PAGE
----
As you read, remember the text was originally written in Russian, so you are reading a translation of a text. Therefore, each version of the text may be slightly different from another depending on who translated the text. This accounts for the use of idioms such as "mountain out of a mole-hill" included in the text.
The narrator's description of the dirty waiter, lodgings, and poor tea service reinforces the idea that Luzhin is
Is the Razumihin's characterization of Raskolnikov accurate? What does this reveal about Razumihin's character as well as Raskolnikov's?
The relationships in the text all suggest there is an ulterior motive for the unions: social, economic, or political. No one seems to marry for love. Why would Raskolnikov agree to marry the landlady's daughter if she did not offer any of these advancements?
Luzhin refuses to accept any responsibility for the altercation that occurred between Raskolnikov and him. Luzhin is aware of Dounia's reasons for accepting his marriage proposal, and he uses his offer as a means of manipulating Dounia. Do you think the women will choose Luzhin over their family?
The burgeoning relationship between Razumihin and Dounia illustrates which emerging theme?
Part 3, Chapter 3
Have you ever disguised your true emotions with a smile? In this case, Raskolnikov wishes to disguise his malaise with a physical ailment. The image below is a fan's depiction of Razumihin and Raskolnikov. What do you notice about the author's use of light and dark to reflect the personas of the characters? (This annotation contains an image)
What does Dounia recognize in her brother that no one else sees?
It is evident from the reactions of Razumihin and Zossimov that the men have very different impressions of Raskolnikov than how Raskonikov views himself. Do you think Raskolnikov purposely portrayed himself in particular ways to create these personas? Or does the disparity in impressions reveal the internal conflict Raskolnikov is experiencing?
The french phrase Raskolnikov utters to his sister means, "Die dogs if you are not satisfied." Why do you think Dounia disagrees with this statement?
Dounia's dissent with Raskolnikov implies that rather than relenting when one is unhappy, Dounia believes that people may have to endure
Though Raskolnikov experiences other conflict in the text, the only character who understands, yet does not tolerate his behavior, is his sister.
How do Raskolnikov's comments, about the girl he wished to marry, develop his character?
Why is Raskolnikov upset with his sister for "selling [hersel] for money" but he sympathizes with Sonia?
According to Raskolnikov, Luzhin has no redeeming qualities. He lacks a proper education, is rude, and more importantly is arrogant without justification. He also shows no concern or care for others and is not in the least bit remorseful for his lack of concern.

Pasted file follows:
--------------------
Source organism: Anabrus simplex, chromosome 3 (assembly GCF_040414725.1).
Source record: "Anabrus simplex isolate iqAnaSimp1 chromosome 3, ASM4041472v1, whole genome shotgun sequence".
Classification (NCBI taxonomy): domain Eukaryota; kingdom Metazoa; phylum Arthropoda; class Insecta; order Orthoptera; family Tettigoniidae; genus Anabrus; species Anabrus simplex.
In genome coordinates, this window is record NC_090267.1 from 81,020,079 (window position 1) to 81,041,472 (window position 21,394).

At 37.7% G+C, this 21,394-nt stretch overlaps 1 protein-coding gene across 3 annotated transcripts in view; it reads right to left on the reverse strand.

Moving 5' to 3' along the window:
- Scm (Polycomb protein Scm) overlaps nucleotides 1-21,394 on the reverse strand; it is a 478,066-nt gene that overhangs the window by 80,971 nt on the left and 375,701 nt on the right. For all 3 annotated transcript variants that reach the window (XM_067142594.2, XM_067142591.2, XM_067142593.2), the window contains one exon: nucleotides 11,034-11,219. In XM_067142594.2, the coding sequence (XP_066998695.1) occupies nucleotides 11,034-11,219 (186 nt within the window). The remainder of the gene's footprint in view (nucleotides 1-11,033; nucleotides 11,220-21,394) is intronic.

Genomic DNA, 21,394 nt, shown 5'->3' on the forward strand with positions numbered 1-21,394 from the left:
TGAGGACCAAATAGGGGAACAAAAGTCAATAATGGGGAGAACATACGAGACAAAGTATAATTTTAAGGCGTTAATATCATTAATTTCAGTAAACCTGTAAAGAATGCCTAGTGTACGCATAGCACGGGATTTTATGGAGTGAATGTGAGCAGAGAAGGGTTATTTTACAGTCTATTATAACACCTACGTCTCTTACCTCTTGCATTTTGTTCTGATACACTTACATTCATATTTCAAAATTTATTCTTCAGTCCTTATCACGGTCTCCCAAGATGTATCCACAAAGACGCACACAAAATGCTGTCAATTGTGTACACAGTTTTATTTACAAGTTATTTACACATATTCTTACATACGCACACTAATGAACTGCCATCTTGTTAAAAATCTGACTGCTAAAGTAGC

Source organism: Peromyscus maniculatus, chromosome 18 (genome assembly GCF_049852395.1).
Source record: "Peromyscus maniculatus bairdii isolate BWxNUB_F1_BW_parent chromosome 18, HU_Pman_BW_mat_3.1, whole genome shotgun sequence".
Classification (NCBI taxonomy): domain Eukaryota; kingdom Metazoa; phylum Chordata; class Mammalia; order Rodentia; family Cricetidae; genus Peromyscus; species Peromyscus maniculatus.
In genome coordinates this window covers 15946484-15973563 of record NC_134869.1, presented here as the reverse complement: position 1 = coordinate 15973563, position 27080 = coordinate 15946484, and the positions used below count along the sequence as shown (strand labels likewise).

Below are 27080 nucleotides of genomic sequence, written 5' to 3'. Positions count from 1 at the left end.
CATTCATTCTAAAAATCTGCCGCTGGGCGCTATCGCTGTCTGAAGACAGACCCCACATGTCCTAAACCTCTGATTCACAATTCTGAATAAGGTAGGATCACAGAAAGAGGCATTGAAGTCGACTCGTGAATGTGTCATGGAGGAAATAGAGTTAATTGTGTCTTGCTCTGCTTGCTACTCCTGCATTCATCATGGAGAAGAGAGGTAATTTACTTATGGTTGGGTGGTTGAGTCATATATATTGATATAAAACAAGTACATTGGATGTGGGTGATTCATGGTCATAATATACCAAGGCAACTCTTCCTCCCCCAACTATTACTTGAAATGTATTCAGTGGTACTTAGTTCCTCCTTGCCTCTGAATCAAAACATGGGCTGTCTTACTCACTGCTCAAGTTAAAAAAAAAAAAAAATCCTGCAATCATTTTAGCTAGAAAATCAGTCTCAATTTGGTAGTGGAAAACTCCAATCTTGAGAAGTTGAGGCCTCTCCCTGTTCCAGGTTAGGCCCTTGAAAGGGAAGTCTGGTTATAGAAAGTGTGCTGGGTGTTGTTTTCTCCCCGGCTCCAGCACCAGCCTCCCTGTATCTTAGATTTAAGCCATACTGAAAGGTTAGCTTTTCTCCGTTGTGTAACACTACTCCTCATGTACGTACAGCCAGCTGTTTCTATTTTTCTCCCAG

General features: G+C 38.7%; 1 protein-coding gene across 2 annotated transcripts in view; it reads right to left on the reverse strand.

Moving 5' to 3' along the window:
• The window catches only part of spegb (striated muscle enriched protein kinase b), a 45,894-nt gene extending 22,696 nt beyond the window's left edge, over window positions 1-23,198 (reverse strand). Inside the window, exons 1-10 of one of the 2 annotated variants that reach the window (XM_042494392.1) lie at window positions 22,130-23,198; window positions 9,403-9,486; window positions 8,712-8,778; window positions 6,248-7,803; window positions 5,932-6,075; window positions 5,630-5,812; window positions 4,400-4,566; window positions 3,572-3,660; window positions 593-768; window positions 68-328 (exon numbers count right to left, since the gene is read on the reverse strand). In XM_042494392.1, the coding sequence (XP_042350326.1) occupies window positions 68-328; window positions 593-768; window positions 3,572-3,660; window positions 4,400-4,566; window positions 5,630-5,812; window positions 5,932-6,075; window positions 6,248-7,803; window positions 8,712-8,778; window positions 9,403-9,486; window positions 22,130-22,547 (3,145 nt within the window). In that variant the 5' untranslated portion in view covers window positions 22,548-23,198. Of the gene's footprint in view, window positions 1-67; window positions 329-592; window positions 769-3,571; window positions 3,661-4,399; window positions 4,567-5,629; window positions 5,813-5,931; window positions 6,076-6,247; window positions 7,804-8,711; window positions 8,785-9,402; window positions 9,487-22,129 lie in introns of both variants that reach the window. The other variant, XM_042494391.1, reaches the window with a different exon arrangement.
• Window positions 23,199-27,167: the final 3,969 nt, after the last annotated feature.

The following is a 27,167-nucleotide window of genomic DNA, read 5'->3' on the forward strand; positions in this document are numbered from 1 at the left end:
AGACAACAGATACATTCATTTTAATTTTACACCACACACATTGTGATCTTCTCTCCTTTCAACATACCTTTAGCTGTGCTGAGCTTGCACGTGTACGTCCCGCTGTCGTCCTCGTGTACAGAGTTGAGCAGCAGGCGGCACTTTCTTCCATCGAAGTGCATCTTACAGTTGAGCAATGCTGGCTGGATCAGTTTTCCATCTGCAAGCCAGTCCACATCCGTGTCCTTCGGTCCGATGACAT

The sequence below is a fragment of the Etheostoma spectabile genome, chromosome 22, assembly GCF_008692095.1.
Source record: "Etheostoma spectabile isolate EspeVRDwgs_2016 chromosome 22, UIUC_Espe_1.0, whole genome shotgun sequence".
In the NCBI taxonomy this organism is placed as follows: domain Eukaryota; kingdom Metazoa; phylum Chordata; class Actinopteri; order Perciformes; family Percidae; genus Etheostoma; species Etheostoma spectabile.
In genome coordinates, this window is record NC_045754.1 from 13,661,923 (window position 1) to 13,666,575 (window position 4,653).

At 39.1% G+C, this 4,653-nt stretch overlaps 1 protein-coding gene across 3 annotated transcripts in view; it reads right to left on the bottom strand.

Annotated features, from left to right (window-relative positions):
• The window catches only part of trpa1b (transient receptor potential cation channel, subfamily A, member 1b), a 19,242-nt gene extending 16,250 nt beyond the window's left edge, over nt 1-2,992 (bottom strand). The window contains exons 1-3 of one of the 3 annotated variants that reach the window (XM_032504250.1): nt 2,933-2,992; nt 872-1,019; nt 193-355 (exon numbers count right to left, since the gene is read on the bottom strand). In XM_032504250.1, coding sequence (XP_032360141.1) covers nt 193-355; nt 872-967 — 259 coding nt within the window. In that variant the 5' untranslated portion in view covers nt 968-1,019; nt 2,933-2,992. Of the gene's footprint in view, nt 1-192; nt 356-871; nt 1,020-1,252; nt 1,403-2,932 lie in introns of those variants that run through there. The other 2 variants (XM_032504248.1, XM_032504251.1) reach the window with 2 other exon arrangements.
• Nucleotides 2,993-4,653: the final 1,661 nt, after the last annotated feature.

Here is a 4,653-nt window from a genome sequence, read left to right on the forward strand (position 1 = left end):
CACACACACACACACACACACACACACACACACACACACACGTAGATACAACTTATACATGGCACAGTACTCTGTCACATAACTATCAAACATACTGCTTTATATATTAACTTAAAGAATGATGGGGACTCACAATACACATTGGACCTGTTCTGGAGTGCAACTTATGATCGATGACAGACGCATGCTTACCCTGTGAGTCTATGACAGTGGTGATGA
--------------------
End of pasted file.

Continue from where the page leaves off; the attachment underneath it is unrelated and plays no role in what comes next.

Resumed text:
Part 3, Chapter 4
Luzhin characterizes Sonia as a "young woman of notorious behavior." He fails to elaborate about why she is a prostitute. What does this reveal about Luzhin's character?
Though the narrator claims that Sonia "could not have been called pretty," Raskolnikov is attracted to her. Which emerging theme does this attraction develop?
Sonia's reaction to Dounia's act of courtesy and respect is quite telling. Sonia is not used to being treated with respect by anyone. She endures maltreatment to care for her family. Like Dounia, she illustrates the motif of suffering.
Which term is an appropriate synonym for slanderer?
What is ironic about the highlighted statement?
The narration follows Sonia, rather than Raskolnikov, in order to introduce a new character. Though we don't know his name, we do know he is lodging in the same building as Sonia and he makes her feel "ashamed and uneasy."
Which statement best characterizes Petrovitch's approach to detective work?
For the first time in the text, we are witnessing Raskolnikov enjoying himself as he teases Razumihin about his feelings for Dounia. Do you think this is genuine enjoyment, or does the narrator imply that it may be for show?
Part 3, Chapter 5
The dialogue and interaction between Petrovitch and Raskolnikov is like watching a chess match or a poker game. Both men are using strategy and psychological tools to try and fool the other. As you read, take note of how the men try to manipulate each other.
A tertiary definition for the term "mawkish" is expressing extreme sentiment or overly sentimental. What does this term imply about Petrovitch?
What do you think Raskolnikov's real intentions are in coming to meet Petrovitch? Do you think he is simply trying to claim his pawned items, or could he possibly be trying to determine what Petrovitch knows about the murder?
Compare and contrast the tone used by the police officers and Raskolnikov. What does their tone reveal about their feelings for one another? Use textual evidence to support your answer.